New Brunswick city counselors will soon implement a new law that will prohibit teenagers over 16 years old to participate in trick-or-treat activities, Good To Know reported. The Canadian town will only allow younger kids to do this traditional activity held every Halloween season.

According to the city counselors, the new law will take effect beginning October 3rd. It will also implement a curfew that requires local citizens to be inside their homes by 8 p.m., as Halloween activities in many parts of the world are usually carried out late at night.

Teenagers over the age of 16 who are caught asking for candy treats from homes will be fined $200. During the curfew, anyone caught outdoors will also be fined the same amount, Good To Know added.

Purpose of the rule

According to New Brunswick spokesperson Luc Foulem, this new law will be implemented to prevent these teenagers from causing trouble outdoors during the Halloween season. It aims to promote public safety in the vicinity.

This law is based on a previous regulation passed in 2005 that prohibited trick-or-treat activities for those ages 14 and above, and also enforced a curfew at 7 p.m. It has been revised through this new rule that is expected to pass third reading in October and become a law.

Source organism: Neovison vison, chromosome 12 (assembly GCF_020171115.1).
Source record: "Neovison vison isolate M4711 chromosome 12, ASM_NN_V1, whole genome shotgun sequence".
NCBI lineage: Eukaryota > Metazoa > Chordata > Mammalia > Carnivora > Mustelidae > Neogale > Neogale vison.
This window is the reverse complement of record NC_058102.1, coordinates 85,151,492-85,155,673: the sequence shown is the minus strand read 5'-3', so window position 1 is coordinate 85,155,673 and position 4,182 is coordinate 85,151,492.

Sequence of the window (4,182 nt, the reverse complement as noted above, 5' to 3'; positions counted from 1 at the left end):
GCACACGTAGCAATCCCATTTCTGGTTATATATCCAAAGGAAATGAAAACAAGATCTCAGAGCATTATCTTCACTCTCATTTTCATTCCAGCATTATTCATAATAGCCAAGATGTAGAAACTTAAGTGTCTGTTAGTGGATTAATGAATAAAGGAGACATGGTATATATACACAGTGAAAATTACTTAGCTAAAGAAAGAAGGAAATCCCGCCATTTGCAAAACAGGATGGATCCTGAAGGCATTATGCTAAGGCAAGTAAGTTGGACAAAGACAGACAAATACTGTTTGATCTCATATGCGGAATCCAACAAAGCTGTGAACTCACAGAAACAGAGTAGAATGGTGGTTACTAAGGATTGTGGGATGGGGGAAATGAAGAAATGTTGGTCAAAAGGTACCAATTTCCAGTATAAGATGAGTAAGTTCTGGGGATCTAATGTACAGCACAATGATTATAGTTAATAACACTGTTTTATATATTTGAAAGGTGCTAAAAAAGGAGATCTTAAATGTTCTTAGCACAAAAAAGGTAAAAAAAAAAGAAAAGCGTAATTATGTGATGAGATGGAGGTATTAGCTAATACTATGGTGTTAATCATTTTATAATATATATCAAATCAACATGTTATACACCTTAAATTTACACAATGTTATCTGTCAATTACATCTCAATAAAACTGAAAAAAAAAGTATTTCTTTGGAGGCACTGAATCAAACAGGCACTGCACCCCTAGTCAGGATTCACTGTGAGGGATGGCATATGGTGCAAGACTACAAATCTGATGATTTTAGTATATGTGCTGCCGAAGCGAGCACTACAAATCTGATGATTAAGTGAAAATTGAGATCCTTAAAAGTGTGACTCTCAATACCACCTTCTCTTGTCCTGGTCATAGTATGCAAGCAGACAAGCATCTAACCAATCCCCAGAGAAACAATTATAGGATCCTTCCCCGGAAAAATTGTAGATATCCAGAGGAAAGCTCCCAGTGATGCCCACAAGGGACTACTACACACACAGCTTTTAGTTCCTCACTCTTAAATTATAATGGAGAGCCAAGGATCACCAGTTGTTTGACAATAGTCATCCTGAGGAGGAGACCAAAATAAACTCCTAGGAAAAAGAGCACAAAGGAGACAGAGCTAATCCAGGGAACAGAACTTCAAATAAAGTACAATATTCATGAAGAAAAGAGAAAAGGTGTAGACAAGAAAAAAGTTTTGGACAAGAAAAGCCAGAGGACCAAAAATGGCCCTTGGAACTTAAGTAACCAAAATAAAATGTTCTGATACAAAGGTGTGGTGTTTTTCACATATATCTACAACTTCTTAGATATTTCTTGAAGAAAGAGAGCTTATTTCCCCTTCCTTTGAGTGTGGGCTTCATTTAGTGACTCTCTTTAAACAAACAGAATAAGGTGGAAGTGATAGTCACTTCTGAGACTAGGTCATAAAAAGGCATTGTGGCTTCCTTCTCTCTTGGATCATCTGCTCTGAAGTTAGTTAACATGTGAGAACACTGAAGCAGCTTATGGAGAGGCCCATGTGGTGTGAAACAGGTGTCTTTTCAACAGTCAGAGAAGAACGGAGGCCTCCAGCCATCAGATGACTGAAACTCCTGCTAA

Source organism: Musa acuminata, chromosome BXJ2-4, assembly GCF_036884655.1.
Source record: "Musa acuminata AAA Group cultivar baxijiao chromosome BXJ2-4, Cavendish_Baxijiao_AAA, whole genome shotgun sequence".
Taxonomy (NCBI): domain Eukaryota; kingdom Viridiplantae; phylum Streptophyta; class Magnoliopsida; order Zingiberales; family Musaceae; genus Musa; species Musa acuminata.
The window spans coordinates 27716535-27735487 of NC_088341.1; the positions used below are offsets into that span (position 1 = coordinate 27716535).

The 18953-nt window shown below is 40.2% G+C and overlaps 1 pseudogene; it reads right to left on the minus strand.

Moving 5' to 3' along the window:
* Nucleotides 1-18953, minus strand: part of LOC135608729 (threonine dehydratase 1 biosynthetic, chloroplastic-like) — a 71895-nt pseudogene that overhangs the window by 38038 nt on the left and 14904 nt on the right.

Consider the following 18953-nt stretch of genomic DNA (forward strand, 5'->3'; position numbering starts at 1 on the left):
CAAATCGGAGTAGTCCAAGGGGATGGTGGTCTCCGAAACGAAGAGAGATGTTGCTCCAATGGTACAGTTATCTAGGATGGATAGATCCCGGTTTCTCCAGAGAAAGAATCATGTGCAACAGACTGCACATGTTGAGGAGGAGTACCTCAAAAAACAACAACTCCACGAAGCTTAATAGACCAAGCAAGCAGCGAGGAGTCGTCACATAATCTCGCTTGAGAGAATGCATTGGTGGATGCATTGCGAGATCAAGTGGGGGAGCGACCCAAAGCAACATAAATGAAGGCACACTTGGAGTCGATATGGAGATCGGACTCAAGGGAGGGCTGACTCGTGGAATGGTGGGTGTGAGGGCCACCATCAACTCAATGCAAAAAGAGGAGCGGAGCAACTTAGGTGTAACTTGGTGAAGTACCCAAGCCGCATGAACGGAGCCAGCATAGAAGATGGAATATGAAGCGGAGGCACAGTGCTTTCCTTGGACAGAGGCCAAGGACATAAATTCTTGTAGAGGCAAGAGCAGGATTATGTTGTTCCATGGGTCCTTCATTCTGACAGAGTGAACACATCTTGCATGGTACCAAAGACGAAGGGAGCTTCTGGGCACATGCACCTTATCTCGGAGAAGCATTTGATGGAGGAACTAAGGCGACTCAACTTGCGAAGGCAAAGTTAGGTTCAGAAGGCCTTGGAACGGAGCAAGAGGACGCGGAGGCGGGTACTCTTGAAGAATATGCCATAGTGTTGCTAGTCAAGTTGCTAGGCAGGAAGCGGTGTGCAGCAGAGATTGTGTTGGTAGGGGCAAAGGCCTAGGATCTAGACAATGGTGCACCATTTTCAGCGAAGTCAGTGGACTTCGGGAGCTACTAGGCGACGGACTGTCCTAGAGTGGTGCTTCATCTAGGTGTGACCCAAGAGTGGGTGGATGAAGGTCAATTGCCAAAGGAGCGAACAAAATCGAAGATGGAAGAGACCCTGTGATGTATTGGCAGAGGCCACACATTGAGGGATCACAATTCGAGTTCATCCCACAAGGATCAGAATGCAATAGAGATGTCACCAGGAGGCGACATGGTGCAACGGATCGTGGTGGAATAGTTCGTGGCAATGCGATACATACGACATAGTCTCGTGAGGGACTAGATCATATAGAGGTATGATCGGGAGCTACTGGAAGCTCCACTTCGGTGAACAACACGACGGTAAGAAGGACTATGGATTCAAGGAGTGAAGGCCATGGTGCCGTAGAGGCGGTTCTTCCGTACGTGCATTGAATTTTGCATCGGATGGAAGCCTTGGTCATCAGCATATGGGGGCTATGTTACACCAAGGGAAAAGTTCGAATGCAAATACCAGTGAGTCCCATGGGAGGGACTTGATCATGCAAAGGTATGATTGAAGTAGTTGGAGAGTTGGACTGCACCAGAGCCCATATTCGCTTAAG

Foulem also added that no person has been fined since the 2005 version was passed.


Kim Chamberlain, the deputy mayor of Bathurst City, said this new law has gone overboard when it comes to regulating activities during the holidays. This deputy mayor is one of those who opposed this rule. Bathurst is on the county seat of New Brunswick and Gloucester County.

She said that homeowners can just simply turn off their porch lighting if they do not want to accommodate these children asking for treats later in the night. She added that many children and teenagers usually go out beyond 8 p.m. for the activity because parents take time to prepare them with all the costumes and props. Parents usually work until 6 p.m.

and go home late, she added.

Chamberlain shared that she is also worried that children might be questioned by authorities simply because of trick-or-treating. She said, “What are we going to do, go up to him and ask him, ‘How old are you?’ and ‘Show me your ID?’ That doesn’t make sense.”

Social media also reacted to this rule, saying that instead of promoting safety, it can even bring risks to younger children since these older teenagers are usually ones accompanying them during these activities. They also act as their chaperones and guardians, since seeing parents along with them might be unusual.